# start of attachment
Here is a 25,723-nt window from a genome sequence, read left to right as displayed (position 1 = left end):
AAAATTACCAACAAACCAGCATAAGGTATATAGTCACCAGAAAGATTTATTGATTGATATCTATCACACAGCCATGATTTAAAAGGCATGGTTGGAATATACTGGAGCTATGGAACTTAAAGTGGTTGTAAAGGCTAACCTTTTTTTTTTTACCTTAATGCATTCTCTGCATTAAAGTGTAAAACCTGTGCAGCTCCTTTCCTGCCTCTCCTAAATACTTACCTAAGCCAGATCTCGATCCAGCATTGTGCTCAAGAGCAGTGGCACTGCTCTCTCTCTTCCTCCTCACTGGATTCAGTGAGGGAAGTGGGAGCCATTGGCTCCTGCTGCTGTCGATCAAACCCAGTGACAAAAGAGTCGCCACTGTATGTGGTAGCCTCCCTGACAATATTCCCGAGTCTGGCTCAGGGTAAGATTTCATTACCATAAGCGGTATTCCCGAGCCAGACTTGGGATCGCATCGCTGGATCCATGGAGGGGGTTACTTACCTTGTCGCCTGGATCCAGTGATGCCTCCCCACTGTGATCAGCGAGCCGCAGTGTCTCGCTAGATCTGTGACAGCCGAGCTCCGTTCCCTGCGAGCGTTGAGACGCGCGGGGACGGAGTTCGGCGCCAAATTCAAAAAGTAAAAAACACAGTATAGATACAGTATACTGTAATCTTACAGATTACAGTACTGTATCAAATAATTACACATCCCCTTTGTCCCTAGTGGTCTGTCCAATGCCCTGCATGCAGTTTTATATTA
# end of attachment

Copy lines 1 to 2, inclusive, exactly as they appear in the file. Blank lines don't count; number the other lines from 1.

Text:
Here is a 25,723-nt window from a genome sequence, read left to right as displayed (position 1 = left end):
AAAATTACCAACAAACCAGCATAAGGTATATAGTCACCAGAAAGATTTATTGATTGATATCTATCACACAGCCATGATTTAAAAGGCATGGTTGGAATATACTGGAGCTATGGAACTTAAAGTGGTTGTAAAGGCTAACCTTTTTTTTTTTACCTTAATGCATTCTCTGCATTAAAGTGTAAAACCTGTGCAGCTCCTTTCCTGCCTCTCCTAAATACTTACCTAAGCCAGATCTCGATCCAGCATTGTGCTCAAGAGCAGTGGCACTGCTCTCTCTCTTCCTCCTCACTGGATTCAGTGAGGGAAGTGGGAGCCATTGGCTCCTGCTGCTGTCGATCAAACCCAGTGACAAAAGAGTCGCCACTGTATGTGGTAGCCTCCCTGACAATATTCCCGAGTCTGGCTCAGGGTAAGATTTCATTACCATAAGCGGTATTCCCGAGCCAGACTTGGGATCGCATCGCTGGATCCATGGAGGGGGTTACTTACCTTGTCGCCTGGATCCAGTGATGCCTCCCCACTGTGATCAGCGAGCCGCAGTGTCTCGCTAGATCTGTGACAGCCGAGCTCCGTTCCCTGCGAGCGTTGAGACGCGCGGGGACGGAGTTCGGCGCCAAATTCAAAAAGTAAAAAACACAGTATAGATACAGTATACTGTAATCTTACAGATTACAGTACTGTATCAAATAATTACACATCCCCTTTGTCCCTAGTGGTCTGTCCAATGCCCTGCATGCAGTTTTATATTA